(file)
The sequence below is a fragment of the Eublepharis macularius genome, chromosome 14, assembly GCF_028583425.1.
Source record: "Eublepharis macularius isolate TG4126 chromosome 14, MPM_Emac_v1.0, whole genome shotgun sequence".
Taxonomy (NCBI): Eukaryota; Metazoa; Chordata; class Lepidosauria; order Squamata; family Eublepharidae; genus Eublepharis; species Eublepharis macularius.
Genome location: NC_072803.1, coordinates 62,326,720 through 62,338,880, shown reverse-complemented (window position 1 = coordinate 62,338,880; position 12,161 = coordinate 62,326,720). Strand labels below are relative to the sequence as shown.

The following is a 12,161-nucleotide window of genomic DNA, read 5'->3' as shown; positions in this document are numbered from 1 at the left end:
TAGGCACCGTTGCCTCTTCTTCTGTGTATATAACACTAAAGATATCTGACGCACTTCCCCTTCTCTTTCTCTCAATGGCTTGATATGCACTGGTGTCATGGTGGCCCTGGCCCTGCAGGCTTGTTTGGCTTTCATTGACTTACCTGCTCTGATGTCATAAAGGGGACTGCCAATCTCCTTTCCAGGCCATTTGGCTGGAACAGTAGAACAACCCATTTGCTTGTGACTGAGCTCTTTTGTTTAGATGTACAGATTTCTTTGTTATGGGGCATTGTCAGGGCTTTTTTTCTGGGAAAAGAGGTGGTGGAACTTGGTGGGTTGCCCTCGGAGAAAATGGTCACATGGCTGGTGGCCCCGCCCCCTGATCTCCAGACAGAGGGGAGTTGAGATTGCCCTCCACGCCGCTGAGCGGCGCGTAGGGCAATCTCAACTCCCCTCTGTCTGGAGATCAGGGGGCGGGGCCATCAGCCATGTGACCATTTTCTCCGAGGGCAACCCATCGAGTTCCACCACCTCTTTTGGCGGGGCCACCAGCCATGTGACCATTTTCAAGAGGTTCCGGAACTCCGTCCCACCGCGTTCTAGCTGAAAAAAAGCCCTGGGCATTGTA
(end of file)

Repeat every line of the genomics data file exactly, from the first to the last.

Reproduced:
The sequence below is a fragment of the Eublepharis macularius genome, chromosome 14, assembly GCF_028583425.1.
Source record: "Eublepharis macularius isolate TG4126 chromosome 14, MPM_Emac_v1.0, whole genome shotgun sequence".
Taxonomy (NCBI): Eukaryota; Metazoa; Chordata; class Lepidosauria; order Squamata; family Eublepharidae; genus Eublepharis; species Eublepharis macularius.
Genome location: NC_072803.1, coordinates 62,326,720 through 62,338,880, shown reverse-complemented (window position 1 = coordinate 62,338,880; position 12,161 = coordinate 62,326,720). Strand labels below are relative to the sequence as shown.

The following is a 12,161-nucleotide window of genomic DNA, read 5'->3' as shown; positions in this document are numbered from 1 at the left end:
TAGGCACCGTTGCCTCTTCTTCTGTGTATATAACACTAAAGATATCTGACGCACTTCCCCTTCTCTTTCTCTCAATGGCTTGATATGCACTGGTGTCATGGTGGCCCTGGCCCTGCAGGCTTGTTTGGCTTTCATTGACTTACCTGCTCTGATGTCATAAAGGGGACTGCCAATCTCCTTTCCAGGCCATTTGGCTGGAACAGTAGAACAACCCATTTGCTTGTGACTGAGCTCTTTTGTTTAGATGTACAGATTTCTTTGTTATGGGGCATTGTCAGGGCTTTTTTTCTGGGAAAAGAGGTGGTGGAACTTGGTGGGTTGCCCTCGGAGAAAATGGTCACATGGCTGGTGGCCCCGCCCCCTGATCTCCAGACAGAGGGGAGTTGAGATTGCCCTCCACGCCGCTGAGCGGCGCGTAGGGCAATCTCAACTCCCCTCTGTCTGGAGATCAGGGGGCGGGGCCATCAGCCATGTGACCATTTTCTCCGAGGGCAACCCATCGAGTTCCACCACCTCTTTTGGCGGGGCCACCAGCCATGTGACCATTTTCAAGAGGTTCCGGAACTCCGTCCCACCGCGTTCTAGCTGAAAAAAAGCCCTGGGCATTGTA